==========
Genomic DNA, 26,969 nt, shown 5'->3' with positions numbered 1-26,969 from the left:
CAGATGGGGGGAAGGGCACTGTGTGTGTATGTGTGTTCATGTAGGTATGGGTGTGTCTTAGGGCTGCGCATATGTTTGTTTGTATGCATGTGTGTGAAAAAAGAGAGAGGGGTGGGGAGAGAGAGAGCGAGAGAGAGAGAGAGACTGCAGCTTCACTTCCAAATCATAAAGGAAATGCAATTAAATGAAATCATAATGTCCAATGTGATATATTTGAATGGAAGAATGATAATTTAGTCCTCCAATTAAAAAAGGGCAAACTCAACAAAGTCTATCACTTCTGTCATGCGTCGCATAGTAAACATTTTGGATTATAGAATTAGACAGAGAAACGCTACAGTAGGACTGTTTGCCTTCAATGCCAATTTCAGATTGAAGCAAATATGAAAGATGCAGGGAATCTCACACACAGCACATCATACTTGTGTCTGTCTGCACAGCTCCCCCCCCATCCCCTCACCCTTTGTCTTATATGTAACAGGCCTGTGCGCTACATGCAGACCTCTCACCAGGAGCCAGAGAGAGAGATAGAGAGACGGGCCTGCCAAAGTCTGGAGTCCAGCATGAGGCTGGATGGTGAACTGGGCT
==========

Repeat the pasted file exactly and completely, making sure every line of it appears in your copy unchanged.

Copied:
Genomic DNA, 26,969 nt, shown 5'->3' with positions numbered 1-26,969 from the left:
CAGATGGGGGGAAGGGCACTGTGTGTGTATGTGTGTTCATGTAGGTATGGGTGTGTCTTAGGGCTGCGCATATGTTTGTTTGTATGCATGTGTGTGAAAAAAGAGAGAGGGGTGGGGAGAGAGAGAGCGAGAGAGAGAGAGAGACTGCAGCTTCACTTCCAAATCATAAAGGAAATGCAATTAAATGAAATCATAATGTCCAATGTGATATATTTGAATGGAAGAATGATAATTTAGTCCTCCAATTAAAAAAGGGCAAACTCAACAAAGTCTATCACTTCTGTCATGCGTCGCATAGTAAACATTTTGGATTATAGAATTAGACAGAGAAACGCTACAGTAGGACTGTTTGCCTTCAATGCCAATTTCAGATTGAAGCAAATATGAAAGATGCAGGGAATCTCACACACAGCACATCATACTTGTGTCTGTCTGCACAGCTCCCCCCCCATCCCCTCACCCTTTGTCTTATATGTAACAGGCCTGTGCGCTACATGCAGACCTCTCACCAGGAGCCAGAGAGAGAGATAGAGAGACGGGCCTGCCAAAGTCTGGAGTCCAGCATGAGGCTGGATGGTGAACTGGGCT